Consensus on the South China Sea


Department of Foreign Affairs (DFA) technocrats must have experienced some unease when President Duterte decided that he would address the 75th UN General Assembly. He would join this annual ritual, even if only in virtual mode, for the first time, since his election in 2016. During his term, he has not found many kind words to say about the UN. He has publicly cursed and threatened UN officials and dismissed the institution itself as worthless.

But the President surprised critics with a speech that praised and proclaimed the UN as “humanity’s essential organization.” He delivered the prepared text without indulging in the ad-libbing familiar to a Philippine audience. He was composed and circumspect, omitting the profanities. He could have played it safe by staying on the COVID-19 pandemic and other broad international concerns. Unexpectedly, he diverted, in a more direct fashion than he had done before, to the sensitive South China Sea issue that he could have easily avoided.

His statement deserves memorializing in full:

“We must remain mindful of our obligations and commitment to the Charter of the United Nations and as amplified by the 1982 Manila Declaration on the Peaceful Settlement of International Disputes. The Philippines affirms that commitment in the South China Sea in accordance with Unclos and the 2016 Arbitral Award. The Award is now part of international law, beyond compromise and beyond the reach of passing governments to dilute, diminish or abandon.“We firmly reject attempts to undermine it. We welcome the increasing number of states that have come in support of the award and what it stands for—the triumph of reason over rashness, of law over disorder, of amity over ambition. This—as it should—is the majesty of the law.”Unwilling to admit a presidential change of mind, spokesperson Harry Roque discounted the message as nothing new. But UN delegates familiar with the issue would appreciate, as Filipinos did, that the statement was the President’s strongest affirmation of the Arbitral Award and his most categorical rejection of China’s claim to boundaries that would violate the Philippine exclusive economic zone and maritime rights in the South China Sea.

The President has changed his mind before—on peace talks with communist insurgents, the timing of constitutional change, Cabinet appointments—without damage to his popularity. Only the foolish and the dead never change their minds. New facts may justify new views. On the South China Sea issue, even a change in presidential tone should improve his approval rating. Social Weather Stations surveys have consistently shown overwhelming popular support for resistance to Chinese encroachment into Philippine waters and the bullying of Filipino fishermen.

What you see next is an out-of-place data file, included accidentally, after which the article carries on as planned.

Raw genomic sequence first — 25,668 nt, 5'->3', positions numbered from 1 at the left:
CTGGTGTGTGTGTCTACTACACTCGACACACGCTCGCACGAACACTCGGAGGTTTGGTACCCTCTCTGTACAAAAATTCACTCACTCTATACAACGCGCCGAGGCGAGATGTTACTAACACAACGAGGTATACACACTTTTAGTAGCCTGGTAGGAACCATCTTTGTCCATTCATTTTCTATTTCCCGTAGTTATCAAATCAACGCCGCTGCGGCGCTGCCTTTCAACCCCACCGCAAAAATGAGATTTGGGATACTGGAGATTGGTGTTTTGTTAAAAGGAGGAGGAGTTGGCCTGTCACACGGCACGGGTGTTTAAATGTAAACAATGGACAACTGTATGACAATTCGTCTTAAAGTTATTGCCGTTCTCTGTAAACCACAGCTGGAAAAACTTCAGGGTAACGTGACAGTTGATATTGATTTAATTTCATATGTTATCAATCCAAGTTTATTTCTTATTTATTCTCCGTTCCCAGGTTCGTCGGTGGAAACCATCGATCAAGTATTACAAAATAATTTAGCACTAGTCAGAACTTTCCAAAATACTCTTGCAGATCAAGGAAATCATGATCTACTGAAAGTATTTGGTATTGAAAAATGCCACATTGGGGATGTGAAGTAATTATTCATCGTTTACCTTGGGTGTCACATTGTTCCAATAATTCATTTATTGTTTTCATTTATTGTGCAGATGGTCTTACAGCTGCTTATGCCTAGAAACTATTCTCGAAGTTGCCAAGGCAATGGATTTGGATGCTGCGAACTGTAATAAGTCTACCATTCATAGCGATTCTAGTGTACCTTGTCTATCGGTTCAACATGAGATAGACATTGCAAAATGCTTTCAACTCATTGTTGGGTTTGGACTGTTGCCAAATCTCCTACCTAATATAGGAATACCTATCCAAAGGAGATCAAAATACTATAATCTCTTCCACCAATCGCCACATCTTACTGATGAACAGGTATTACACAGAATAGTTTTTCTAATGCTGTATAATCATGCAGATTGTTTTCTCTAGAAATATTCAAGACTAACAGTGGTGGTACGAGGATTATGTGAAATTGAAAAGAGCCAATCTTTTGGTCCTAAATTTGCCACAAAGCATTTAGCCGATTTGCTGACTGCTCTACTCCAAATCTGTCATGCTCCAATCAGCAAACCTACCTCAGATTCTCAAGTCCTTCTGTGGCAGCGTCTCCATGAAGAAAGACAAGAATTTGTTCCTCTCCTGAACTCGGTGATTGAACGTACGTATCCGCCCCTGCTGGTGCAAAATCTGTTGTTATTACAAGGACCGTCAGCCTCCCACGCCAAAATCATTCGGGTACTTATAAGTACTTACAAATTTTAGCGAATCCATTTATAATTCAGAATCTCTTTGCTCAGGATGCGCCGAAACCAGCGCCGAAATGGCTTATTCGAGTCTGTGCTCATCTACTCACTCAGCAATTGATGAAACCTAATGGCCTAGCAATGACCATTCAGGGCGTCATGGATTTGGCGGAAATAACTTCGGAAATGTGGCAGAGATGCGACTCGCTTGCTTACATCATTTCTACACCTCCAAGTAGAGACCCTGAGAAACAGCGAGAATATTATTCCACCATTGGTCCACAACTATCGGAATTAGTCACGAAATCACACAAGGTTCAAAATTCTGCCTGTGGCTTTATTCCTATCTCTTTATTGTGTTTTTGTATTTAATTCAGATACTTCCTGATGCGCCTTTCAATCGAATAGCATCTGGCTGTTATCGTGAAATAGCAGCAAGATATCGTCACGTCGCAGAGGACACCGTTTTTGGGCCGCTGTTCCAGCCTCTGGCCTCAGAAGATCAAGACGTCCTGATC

The President’s speech also offers the hope that, going beyond political colors, leaders in the administration and in the opposition can come together to craft a common strategy to promote national goals. Consensus on the principles the President enunciated in his statement will, hopefully, herald broader collaboration among DFA technical experts and those of independent policy think tanks on how best to protect the country’s interests in the South China Sea.

Already suffering from the challenge of the pandemic, the country would welcome a united effort to promote the common good. There seems to be a growing frustration with the tendency of some government officials to cast every policy debate as a battle between good and evil, where only one side has the right answers and no constructive criticism is possible. In recent weeks, the strongest critical comments on administration performance—on COVID-19, PhilHealth, the budget process—have come not from “dilawan” opposition leaders but from politicians and columnists supportive of the President, and from the President himself.

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